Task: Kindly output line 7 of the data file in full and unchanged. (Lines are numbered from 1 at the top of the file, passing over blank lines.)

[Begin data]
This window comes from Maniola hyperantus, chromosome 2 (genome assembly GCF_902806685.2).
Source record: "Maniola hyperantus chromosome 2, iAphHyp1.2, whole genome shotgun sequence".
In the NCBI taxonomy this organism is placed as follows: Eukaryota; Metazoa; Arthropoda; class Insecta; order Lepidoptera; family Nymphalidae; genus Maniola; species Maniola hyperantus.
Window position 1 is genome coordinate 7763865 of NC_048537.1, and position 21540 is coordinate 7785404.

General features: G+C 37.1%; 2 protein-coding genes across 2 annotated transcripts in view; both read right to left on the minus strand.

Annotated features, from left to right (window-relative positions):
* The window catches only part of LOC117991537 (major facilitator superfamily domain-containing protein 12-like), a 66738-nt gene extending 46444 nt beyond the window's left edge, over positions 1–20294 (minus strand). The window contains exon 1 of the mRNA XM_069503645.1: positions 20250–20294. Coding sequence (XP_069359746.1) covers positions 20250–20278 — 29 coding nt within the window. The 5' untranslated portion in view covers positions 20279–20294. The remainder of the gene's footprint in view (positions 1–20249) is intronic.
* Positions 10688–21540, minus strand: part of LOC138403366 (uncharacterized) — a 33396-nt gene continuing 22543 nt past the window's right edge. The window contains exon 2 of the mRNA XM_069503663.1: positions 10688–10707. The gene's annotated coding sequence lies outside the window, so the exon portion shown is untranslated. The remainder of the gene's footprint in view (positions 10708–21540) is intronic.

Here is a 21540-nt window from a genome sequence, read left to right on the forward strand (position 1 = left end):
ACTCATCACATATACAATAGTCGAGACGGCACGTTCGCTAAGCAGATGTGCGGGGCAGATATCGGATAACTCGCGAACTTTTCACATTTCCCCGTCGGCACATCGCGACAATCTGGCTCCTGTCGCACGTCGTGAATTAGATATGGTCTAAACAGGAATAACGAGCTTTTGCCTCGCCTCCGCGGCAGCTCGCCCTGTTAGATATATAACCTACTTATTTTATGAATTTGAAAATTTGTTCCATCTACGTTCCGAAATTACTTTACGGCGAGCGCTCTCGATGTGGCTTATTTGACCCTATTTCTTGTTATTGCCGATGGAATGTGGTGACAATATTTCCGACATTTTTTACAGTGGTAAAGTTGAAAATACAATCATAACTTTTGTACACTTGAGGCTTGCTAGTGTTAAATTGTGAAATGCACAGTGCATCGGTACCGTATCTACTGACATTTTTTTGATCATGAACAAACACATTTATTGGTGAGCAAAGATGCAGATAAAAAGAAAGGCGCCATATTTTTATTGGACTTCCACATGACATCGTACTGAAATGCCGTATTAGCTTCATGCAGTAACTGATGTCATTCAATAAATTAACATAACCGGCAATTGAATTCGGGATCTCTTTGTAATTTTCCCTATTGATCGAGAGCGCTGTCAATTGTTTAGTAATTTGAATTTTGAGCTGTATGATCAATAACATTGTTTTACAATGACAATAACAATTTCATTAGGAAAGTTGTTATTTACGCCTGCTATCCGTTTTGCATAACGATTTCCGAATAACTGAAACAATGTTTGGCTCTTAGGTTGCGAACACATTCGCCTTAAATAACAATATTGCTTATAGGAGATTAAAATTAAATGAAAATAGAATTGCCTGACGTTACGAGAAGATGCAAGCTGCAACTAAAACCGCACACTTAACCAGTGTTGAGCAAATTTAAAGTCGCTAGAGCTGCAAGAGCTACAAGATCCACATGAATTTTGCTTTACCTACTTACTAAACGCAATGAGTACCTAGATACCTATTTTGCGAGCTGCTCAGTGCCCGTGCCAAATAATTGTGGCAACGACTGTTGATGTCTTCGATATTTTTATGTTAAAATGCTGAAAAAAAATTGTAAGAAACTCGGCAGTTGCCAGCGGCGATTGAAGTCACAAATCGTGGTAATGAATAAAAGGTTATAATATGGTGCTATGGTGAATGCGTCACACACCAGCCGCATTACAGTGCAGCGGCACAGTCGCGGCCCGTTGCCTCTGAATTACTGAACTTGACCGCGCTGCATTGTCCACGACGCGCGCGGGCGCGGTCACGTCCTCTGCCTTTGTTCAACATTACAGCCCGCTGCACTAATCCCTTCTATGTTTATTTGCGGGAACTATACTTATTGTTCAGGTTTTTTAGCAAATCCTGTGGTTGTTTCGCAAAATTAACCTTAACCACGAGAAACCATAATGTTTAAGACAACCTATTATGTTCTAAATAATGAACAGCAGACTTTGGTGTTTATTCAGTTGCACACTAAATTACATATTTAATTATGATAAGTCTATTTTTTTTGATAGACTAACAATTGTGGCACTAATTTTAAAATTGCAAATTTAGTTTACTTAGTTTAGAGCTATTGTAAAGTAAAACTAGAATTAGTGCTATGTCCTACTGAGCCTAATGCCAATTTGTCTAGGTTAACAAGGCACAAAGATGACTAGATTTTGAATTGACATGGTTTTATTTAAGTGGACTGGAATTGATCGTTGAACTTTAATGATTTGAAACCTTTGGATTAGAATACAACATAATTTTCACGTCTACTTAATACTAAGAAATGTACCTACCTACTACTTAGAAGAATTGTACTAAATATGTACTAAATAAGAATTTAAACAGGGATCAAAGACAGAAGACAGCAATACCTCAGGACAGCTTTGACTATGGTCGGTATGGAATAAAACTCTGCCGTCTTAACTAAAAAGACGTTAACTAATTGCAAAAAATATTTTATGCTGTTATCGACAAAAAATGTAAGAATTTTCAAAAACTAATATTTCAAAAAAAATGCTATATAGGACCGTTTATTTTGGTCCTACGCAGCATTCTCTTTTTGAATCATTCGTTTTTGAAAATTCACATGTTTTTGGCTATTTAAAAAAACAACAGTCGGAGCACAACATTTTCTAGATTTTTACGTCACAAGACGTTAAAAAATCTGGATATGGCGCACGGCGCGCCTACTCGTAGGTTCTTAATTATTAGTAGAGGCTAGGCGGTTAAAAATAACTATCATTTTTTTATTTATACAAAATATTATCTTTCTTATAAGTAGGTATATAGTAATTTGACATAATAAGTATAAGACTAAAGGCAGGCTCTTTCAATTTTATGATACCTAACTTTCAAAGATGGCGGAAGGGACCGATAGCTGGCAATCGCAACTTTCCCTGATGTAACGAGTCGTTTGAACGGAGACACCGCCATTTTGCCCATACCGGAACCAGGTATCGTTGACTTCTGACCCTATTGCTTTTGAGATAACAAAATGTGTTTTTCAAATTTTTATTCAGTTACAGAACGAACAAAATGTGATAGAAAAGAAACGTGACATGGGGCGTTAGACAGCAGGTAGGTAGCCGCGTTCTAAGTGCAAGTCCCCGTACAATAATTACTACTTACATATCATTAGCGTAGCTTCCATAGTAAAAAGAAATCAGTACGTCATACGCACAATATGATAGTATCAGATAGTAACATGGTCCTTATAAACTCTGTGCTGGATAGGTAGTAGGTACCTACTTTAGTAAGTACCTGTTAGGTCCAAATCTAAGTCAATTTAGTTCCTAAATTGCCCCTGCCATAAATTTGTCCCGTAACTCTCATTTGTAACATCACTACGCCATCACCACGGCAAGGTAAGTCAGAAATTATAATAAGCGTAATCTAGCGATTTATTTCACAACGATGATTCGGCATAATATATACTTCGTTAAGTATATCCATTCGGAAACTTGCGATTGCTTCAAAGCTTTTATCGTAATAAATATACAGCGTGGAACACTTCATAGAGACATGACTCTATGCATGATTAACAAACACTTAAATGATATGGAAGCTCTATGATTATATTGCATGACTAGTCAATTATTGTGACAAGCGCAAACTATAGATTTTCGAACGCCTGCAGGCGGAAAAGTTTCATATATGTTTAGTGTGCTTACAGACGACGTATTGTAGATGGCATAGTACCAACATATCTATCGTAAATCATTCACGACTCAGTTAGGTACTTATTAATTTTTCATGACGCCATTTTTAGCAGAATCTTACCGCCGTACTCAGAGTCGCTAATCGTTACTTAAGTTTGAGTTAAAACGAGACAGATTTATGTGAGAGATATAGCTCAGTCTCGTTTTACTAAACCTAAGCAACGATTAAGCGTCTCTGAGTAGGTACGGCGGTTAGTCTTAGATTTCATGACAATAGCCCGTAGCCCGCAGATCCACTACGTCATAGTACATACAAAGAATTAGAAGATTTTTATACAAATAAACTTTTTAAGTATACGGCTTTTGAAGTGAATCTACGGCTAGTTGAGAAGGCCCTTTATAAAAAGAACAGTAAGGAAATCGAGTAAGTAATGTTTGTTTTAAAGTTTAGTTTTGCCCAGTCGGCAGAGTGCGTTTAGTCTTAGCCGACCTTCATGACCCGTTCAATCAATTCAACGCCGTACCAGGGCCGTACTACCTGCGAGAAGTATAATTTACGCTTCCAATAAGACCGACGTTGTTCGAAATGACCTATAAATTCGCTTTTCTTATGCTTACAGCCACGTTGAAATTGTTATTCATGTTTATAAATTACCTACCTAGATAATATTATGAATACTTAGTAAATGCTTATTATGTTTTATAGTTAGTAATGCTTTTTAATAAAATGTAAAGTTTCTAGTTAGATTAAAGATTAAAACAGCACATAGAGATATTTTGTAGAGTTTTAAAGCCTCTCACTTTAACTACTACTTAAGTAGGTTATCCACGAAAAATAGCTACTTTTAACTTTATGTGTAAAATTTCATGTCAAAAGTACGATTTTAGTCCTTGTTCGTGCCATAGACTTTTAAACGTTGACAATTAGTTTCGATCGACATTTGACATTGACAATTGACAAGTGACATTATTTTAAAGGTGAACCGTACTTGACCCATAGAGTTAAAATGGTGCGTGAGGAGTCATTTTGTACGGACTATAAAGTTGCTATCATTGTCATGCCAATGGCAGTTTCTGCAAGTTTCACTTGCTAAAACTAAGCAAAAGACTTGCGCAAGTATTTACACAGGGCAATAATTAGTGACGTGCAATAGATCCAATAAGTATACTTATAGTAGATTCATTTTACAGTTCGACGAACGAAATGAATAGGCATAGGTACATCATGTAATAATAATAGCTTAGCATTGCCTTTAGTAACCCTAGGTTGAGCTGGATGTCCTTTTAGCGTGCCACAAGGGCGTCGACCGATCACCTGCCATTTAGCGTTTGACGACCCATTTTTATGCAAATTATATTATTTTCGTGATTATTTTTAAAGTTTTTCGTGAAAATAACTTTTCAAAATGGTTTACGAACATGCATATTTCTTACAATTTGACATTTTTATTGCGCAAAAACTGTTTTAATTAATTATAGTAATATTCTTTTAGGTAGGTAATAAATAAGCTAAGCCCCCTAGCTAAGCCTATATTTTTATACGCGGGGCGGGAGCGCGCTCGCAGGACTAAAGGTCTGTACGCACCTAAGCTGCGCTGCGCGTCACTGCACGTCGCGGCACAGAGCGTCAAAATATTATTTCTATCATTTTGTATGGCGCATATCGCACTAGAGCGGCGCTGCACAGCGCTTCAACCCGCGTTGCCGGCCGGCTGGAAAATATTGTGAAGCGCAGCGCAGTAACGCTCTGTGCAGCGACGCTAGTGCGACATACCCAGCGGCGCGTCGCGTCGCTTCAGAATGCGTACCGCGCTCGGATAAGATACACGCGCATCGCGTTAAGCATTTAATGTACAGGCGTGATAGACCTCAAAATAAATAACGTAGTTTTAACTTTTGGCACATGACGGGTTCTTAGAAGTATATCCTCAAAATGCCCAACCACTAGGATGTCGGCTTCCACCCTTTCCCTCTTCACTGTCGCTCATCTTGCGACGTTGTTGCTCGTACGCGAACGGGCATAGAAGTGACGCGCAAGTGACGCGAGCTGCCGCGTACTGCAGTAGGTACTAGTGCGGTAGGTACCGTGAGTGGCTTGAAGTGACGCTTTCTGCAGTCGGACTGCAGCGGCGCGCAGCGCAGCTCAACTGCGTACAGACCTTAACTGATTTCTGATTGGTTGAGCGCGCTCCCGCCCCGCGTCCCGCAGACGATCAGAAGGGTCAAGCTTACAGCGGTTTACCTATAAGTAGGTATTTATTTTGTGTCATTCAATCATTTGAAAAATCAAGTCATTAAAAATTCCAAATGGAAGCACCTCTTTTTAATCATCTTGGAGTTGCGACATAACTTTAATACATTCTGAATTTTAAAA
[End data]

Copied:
* The window catches only part of LOC117991537 (major facilitator superfamily domain-containing protein 12-like), a 66738-nt gene extending 46444 nt beyond the window's left edge, over positions 1–20294 (minus strand). The window contains exon 1 of the mRNA XM_069503645.1: positions 20250–20294. Coding sequence (XP_069359746.1) covers positions 20250–20278 — 29 coding nt within the window. The 5' untranslated portion in view covers positions 20279–20294. The remainder of the gene's footprint in view (positions 1–20249) is intronic.